My rating: 3.5 of 5 stars
Source: Received electronic copy for review
Genre: Tween/Middle Grade fiction
Book Description: Swimming with dolphins is said to be the number one thing to do before you die. For 12-year-old Michael, it very nearly is. A secret boat trip has gone tragically wrong, and now he lies unconscious in hospital. But when Michael finally wakes up, he seems different. His step sister Bibi is soon convinced that he is not who he appears to be. Meanwhile, in the ocean beyond Bermuda’s reefs, a group of bottlenose dolphins are astonished to discover a stranger in their midst – a boy lost and desperate to return home. Bermuda is a place of mysteries. Some believe its seas are enchanted, and the sun-drenched islands conceal a darker past, haunted with tales of lost ships. Now Bibi and Michael are finding themselves in the most extraordinary tale of all.
My thoughts: This is a very original story. I don't think that I have ever run across anything like it before.
Michael and Bibi are thrust into a family together by the marriage of Bibi's father and Michael's mother. They don't quite get along. They are tolerant, but both long for something different.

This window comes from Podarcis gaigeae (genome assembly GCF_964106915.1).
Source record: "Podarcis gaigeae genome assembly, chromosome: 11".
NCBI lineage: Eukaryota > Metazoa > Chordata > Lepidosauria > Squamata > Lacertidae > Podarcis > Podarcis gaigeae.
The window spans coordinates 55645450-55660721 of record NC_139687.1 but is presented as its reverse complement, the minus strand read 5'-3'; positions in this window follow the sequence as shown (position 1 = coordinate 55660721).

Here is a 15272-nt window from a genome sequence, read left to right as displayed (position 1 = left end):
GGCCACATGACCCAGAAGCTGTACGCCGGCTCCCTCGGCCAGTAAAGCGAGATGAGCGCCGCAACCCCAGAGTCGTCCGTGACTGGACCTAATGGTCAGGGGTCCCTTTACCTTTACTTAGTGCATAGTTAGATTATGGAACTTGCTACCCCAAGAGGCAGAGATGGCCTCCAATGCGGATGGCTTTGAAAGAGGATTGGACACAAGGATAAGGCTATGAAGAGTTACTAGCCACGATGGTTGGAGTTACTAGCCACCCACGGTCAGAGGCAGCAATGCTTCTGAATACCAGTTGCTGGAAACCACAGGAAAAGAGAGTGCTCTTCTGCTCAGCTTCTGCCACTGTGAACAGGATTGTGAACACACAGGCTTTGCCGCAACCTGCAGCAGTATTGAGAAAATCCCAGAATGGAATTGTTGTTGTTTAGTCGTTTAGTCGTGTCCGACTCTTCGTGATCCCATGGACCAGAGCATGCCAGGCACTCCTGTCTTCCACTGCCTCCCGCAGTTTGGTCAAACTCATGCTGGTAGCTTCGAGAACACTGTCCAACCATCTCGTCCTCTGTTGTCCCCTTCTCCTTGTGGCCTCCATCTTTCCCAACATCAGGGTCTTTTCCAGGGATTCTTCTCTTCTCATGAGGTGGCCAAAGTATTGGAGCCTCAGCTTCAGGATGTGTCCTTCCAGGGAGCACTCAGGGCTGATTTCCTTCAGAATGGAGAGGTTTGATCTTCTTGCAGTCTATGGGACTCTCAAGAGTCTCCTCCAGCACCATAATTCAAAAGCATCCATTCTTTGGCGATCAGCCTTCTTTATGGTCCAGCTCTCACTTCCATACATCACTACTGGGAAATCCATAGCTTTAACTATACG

Their something different comes along. Michael is rescued from drowning by a dolphin, and surprise, the dolphin and Micheal trade places. They now are in different worlds than they know how to live in. I really enjoyed how Nick Green was able to make their transitions realistic, well, the story isn't realistic, he just made it seem realistic.
I enjoyed his descriptions of life in the ocean. It took quite a bit of creativity to come up with describing the world as a dolphin would see it. He made it sound so interesting, but frightful for a human out of his element.
Anyone who loves stories dealing with the life of animals would enjoy this book. It ran a little slow for me in some places and was easy for me to set down, that is why I gave it a 3.5 instead of a 4 rating. The ending is very exciting. This book is definitely worth reading and finishing.
Read a Guest Post from Nick Green!
Going the distance
“It ain’t about how hard you hit. It’s about how hard you can get hit, and keep moving forward.” – Rocky Balboa
For my guest post today, I was asked to share my experiences of the process I went through to publication. Anyone who knows me personally is now groaning and covering their ears. Asking me this question is rather like asking Bilbo Baggins if he’s been on any interesting holidays lately. My ‘publication story’ is on the growing list of topics that my wife forbids me from mentioning at dinner parties, and I’ve told it so many times that it’s only a matter of time before the story acquires a dragon or some giant spiders.
But I’ve been asked the question, so here I go once again.
I’d been trying to get my books published for a number of years, but kept running up against the same frustrating issue. The issue was that they were no darn good. Then one day I had an idea for a new book. It was called The Cat Kin, and this time I knew the idea was good. I also rewrote it obsessively, polishing it as much as I could, and I made a pact with myself: if this one doesn’t get published, that’s it. I would give up.